Robert Kime's study in his London apartment; Brett Wood for Cabana Issue 12.
In tribute to the late great Robert Kime, one of Cabana’s true inspirations, we have gathered our favorite interviews with, videos of, and interiors by, the inimitable antiquarian and decorator.
Robert Kime, who died in August 2022 aged 76, was both a true English gentleman and a once-in-a-generation design talent. For more than 50 years, Robert curated and decorated the homes of some of the world’s most distinguished clients, notably King Charles III (then the Prince of Wales), with his characteristic flair, expertise, discretion and charm. His exquisitely elegant interiors reflect a life well lived and well travelled, a life spent collecting, reading, researching and restoring; Robert was first and foremost an antique dealer, trading in fine antiques, art, tapestries and home furnishings from his shop on London's distinguished Pimlico Road.
Collected treasures in Robert Kime's apartment, photographed by Brett Wood for Cabana Issue 12.
His impressive residential portfolio includes an 18th-century hunting lodge, multiple London apartments in salubrious locations and a beach retreat in the Bahamas. A glorious assemblage of different periods, patterns and styles, Robert’s interiors all share a quiet, subtle grandeur, sophisticated yet imbued with a sense of familiarity, warmth and ease. Each reflects his mantra that houses 'are to be lived in, not just looked at'.
After decorating England's South Wraxall Manor (pictured below), Robert described the magnificent property – built by cloth merchants in the 15th-century – as a house that, “passes peace back to anyone who comes here”. This sense of calm can be credited to Robert, who, with Patrick Kinmonth, oversaw a complex renovation in 2007 before furnishing the venerable house with timeless objects and furniture. This included antique carpets, crystal chandeliers, a 17th-century Flemish tapestry and a 19th-century French Ebony and Boulle desk.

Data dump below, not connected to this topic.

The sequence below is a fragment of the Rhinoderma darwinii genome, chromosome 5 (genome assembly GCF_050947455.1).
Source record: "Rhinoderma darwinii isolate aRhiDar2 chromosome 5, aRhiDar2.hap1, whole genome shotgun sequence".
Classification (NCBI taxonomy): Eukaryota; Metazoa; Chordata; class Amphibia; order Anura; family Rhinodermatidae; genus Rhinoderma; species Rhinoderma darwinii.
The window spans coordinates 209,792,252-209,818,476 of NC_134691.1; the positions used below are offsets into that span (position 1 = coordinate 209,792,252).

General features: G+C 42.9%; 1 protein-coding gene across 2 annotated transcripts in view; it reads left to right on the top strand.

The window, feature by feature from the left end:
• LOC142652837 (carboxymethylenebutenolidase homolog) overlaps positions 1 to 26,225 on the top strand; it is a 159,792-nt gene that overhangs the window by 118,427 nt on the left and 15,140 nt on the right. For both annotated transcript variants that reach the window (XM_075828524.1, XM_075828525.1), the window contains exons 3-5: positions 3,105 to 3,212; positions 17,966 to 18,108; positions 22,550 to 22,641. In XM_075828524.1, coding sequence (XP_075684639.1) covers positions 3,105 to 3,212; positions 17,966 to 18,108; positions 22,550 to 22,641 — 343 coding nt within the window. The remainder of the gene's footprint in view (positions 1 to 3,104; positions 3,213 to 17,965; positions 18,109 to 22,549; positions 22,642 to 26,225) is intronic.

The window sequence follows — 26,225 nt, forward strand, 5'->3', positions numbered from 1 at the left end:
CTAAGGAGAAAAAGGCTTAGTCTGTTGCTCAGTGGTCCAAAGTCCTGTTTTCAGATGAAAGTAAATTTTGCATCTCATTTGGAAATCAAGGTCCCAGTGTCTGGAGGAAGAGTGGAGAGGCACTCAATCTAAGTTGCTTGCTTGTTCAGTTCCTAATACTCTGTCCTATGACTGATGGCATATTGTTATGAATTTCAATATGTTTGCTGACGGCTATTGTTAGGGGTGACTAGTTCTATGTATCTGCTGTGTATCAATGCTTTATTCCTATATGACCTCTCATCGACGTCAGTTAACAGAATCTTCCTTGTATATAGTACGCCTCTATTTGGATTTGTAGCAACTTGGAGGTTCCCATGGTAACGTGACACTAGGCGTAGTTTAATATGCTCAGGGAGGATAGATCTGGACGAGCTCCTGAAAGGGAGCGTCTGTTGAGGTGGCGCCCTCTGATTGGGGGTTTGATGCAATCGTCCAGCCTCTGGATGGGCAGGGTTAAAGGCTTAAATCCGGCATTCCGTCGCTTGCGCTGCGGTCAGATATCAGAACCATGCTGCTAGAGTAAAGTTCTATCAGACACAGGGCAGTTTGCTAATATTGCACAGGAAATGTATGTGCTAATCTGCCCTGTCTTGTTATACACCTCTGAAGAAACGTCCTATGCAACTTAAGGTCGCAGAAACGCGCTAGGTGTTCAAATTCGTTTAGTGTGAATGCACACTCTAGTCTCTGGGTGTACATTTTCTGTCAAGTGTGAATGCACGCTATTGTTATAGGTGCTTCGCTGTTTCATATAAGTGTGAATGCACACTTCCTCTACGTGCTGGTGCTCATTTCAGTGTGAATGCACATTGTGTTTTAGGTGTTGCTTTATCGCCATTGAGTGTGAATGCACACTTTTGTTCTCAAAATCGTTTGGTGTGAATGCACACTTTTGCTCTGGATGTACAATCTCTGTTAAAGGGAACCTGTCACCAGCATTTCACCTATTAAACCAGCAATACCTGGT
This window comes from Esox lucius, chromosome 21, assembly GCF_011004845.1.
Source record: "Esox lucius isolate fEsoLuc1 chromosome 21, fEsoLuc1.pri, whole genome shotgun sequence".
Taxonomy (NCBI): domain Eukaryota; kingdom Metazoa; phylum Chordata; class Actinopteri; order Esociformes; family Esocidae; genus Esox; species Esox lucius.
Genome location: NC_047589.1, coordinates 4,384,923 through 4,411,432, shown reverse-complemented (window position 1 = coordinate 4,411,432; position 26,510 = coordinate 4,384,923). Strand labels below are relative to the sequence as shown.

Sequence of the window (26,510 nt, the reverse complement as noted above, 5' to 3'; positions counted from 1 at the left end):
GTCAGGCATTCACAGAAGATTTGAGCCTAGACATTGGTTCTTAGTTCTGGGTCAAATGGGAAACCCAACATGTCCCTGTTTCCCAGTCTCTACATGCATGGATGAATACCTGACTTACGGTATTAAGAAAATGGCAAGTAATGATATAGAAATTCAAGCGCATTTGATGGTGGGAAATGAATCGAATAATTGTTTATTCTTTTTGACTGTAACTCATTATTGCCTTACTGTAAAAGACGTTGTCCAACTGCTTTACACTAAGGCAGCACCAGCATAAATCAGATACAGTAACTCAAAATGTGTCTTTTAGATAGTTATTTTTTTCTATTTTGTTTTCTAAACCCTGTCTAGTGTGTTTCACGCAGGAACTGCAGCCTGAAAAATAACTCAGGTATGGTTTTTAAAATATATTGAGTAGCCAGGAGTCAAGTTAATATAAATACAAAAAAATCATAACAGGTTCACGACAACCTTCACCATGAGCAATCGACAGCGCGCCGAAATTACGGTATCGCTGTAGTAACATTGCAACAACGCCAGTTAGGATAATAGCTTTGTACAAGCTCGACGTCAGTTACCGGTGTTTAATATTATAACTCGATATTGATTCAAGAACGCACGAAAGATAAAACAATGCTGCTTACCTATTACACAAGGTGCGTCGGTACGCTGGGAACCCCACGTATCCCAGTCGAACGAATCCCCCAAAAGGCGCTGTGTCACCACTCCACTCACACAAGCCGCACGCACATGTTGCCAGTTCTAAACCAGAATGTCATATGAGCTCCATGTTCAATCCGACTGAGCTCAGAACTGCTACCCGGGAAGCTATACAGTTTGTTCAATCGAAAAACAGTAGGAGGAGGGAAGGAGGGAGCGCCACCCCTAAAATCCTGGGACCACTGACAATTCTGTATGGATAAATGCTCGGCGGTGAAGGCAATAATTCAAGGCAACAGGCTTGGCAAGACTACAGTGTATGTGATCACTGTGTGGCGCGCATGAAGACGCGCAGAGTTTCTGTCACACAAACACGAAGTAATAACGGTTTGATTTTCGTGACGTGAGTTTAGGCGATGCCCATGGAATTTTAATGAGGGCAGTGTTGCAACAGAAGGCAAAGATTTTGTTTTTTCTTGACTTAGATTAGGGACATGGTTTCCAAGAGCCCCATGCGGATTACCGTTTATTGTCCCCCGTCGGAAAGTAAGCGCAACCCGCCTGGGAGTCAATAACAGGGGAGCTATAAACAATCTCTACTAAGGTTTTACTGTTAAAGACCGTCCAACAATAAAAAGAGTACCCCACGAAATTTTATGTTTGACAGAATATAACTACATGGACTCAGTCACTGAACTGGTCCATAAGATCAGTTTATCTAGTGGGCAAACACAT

South Wraxall Manor; Antonio Monfreda and Giorgio Horn for Cabana Issue 8.
He likened the work at Wraxall to, "a case of forensics", conceding the architecture had to be "studied and picked apart in order to be put back together". "A house like this could look deathly – stiff and unyielding," he said. "But we would fill the house with interesting things – very special things and quite ordinary, modest things too, and each would improve the other. Now the house has a layer of humanity to it. There is something very personal about it."
One of the most eminent and well-respected figures in British design, Robert Kime is beloved, and remembered, for his gentle character and good humor, as well as his talent and influence. Although grand, refined and sophisticated, his interiors remain soulful, quiet and unpretentious.
Robert Kime's apartment; Brett Wood for Cabana Issue 12.
Five minutes with Robert Kime
Your Signature style?
Starting with a rug. Finishing with paint.
The possession you treasure most?
An Oushak rug, 15th Century. Very rare.
Your greatest escape?
Escaping the day-to-day in beautiful objects and switching off by looking at something, and perhaps having a revelation. Thinking about something completely magical and foreign.
Ideal interiors in three words?
Peaceful. Comfortable. Quiet.
Distasteful interiors in three words?
There is no good or bad taste – there is just doing something that is wildly inappropriate. That is the only way I can think to describe bad taste.
Robert Kime's London apartment; Brett Wood for Cabana Issue 12.
Robert Kime on Decorating
“Everything has to be liveable. No matter the style of house. So, in a grand space or a more modest one, one is comfortable and at ease and the rooms just work because they have all the equipment one needs available.”
“I have things around me that I have collected over the years or quite recently – and they say something to me, I suppose. Putting the rooms together and moving things about is done more by intuition than by plan."
"I like to bring everything in and begin working; the rooms are not based on a system of perfection, but on liveability and comfort."